Werner Weidenfeld: EU Has No Money to Waste for Bulgaria
Interview with Prof Dr Dr h c Werner Weidenfeld, professor of political science at Munich University, Germany. He is a Director of the Center for Applied Policy Research in Munich. Member of a number of prestigious organizations, including the International Research Council of the "Center for Strategic and International Studies" Washington, the Board of the Bertelsmann Foundation, Gütersloh, Associated Member of the "Club of Rome".
Q: You recently described the accession of Bulgaria and Romania in 2007 as a huge mistake. Could you elaborate on that? In what way was the two countries' entry a mistake?
A: Generally speaking it was the right thing to do to let Bulgaria and Romania join the EU. Yet the decision was taken too early. The main reasons for Bulgaria's and Romania's entry to the European Union were political ones and were also a kind of award for the stability of both countries during the 1990ies. Problematic was the fact to announce their accession without checking if they fulfil the criteria for membership completely.
Q: What are the consequences of this mistake for Bulgaria, the other member states and the aspirants? Are there grounds for fears that the EU's Big Bang which was supposed to spread prosperity across the continent, is on the brink of becoming the Big Bust?
A: The immediate consequence for Bulgaria is obviously that it is today a full EU member state, but that it currently does not receive all the possible funds. The conclusions that the other EU member states drew from the cases of Romania and Bulgaria is that in future enlargement rounds, they will double-check if the candidates - mainly the states from the Western Balkans - fulfil the membership criteria completely. This is closely linked to the enlargement fatigue within the EU. But even though the process might be on hold right now, it does not mean that the EU can no longer guarantee prosperity on the continent. It tries to do so by offering aid to their neighbours regardless if they are a member, candidate or partner through various programmes such as the ENP, the Eastern Partnership or the Union for the Mediterranean.
Q: Brussels has frozen millions of euros in EU aid for Bulgaria as the government fails to comply with EU rules. How risky is that at these times of financial crisis?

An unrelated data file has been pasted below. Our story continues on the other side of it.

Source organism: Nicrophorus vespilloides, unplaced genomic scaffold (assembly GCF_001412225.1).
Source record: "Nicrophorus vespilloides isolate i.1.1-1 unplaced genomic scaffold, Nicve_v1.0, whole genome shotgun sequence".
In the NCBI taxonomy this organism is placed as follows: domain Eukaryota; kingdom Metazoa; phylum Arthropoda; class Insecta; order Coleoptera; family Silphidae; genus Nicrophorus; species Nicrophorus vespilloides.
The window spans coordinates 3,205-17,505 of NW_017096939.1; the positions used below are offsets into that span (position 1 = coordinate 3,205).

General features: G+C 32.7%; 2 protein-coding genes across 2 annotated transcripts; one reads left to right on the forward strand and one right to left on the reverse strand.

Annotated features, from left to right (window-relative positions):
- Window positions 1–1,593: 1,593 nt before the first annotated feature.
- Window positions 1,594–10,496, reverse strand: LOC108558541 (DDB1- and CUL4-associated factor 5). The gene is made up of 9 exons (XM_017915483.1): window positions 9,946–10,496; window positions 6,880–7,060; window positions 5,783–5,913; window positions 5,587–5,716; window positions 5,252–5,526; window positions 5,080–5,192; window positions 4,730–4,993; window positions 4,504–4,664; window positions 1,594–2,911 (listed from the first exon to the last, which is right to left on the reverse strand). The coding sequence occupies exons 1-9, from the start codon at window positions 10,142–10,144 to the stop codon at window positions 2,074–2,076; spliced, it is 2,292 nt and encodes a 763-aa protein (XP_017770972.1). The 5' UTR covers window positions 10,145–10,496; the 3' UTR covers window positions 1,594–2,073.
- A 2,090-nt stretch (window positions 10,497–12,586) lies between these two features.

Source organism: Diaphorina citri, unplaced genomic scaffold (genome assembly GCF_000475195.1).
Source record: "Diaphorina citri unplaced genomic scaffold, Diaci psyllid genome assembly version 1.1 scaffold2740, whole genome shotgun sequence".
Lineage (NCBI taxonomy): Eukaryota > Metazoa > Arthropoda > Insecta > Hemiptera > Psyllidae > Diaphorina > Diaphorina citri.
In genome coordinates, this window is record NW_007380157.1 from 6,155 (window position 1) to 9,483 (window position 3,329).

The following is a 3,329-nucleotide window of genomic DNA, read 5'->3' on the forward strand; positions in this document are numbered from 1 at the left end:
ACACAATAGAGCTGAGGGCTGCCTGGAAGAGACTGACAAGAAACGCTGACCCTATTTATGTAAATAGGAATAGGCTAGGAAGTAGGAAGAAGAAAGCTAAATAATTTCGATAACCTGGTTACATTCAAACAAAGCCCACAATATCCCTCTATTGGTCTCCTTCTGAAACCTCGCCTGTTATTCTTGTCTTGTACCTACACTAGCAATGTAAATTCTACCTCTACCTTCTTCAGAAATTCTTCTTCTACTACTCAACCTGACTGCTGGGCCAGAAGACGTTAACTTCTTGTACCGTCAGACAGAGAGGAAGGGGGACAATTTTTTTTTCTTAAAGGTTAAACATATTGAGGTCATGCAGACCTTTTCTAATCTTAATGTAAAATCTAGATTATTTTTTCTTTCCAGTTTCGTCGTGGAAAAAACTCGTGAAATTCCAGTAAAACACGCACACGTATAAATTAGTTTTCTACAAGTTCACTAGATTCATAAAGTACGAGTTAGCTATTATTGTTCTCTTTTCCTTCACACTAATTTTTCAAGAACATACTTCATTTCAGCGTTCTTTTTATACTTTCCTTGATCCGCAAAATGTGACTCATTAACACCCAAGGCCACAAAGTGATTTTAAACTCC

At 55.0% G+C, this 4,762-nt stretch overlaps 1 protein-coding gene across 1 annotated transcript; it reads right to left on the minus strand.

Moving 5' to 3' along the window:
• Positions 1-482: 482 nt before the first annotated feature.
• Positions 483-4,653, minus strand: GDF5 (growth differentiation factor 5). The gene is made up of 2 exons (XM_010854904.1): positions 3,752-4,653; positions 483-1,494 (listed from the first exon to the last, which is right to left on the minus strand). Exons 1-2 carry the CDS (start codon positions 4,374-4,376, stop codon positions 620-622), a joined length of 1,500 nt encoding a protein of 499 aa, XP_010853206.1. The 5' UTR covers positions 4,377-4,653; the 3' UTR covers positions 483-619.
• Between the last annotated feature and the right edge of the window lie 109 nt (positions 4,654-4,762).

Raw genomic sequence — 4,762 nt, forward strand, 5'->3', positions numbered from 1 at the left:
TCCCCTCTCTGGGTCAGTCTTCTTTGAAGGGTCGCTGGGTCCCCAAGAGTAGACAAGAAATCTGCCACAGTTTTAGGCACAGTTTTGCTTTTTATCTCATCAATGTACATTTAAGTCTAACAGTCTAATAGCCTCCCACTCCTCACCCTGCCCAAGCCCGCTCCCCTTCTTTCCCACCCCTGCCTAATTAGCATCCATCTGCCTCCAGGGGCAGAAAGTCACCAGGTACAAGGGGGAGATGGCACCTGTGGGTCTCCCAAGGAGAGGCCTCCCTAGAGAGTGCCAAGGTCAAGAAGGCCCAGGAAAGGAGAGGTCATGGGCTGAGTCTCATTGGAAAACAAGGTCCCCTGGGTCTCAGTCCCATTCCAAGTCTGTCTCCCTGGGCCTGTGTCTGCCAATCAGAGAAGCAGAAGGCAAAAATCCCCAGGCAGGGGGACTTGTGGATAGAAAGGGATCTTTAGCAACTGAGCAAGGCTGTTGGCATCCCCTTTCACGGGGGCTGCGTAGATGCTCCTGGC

A: The EU has no money to waste. Frankly speaking, in the Bulgarian case, you could say: take it or leave it. If Sofia isn't willing or able to comply with EU rules, the aid will be further held back. Especially during times of a financial and economic crisis the Bulgarian government should take the responsibility and adhere to its commitments.
Q: How poor is Bulgaria's performance in absorbing EU funds compared to the records of the countries which joined in 2004?
A: It is not about absorbing funds from the EU. The question should rather be how efficiently these funds are used. And compared to the countries that joined the EU 2004 and to every other EU member state, Bulgaria's performance is rather poor, at least according to the EU Commission that has to assess such aspects.
Q: Should the European Union allot additional aid to Eastern European countries? Why?
A: What is certain is that the EU plans to increase funding for the countries participating in the Eastern Partnership that will be launched on May 7 on a summit in Prague up to EUR 600 million. So aid for the Eastern European countries will be made available.
Q: In times of economic stress, all eyes in Europe turn toward Germany, the continent's biggest and strongest economy. Will German Chancellor Angela Merkel pass this big test?
A: It is not the task of Angela Merkel alone to solve the crisis. Nor is it the task of Germany alone. Only if the EU works together the crisis can be solved. What Europe currently needs is a politician with visions and strong personality to tackle the problems. Despite her strong personality, Angela Merkel is currently not the best politician for such a task because she is in the middle of an election campaign. It can therefore be assumed that her strongest focus will not be on European but rather on German politics. Concerning the crisis management of Angela Merkel when it comes to the economy I have to say that she handles her duties and responsibilities very solidly and I am sure that she will continue to do so.
Q: What is Bulgaria's image in Germany? How can it be improved?
A: The image of Bulgaria in Germany depends on the people you speak to. While people that actually visited the country have a rather good image, the opinion about Bulgaria of the average person on the street is largely coined by the corruption in the country. The easiest way to improve this is to efficiently fight corruption in Bulgaria.
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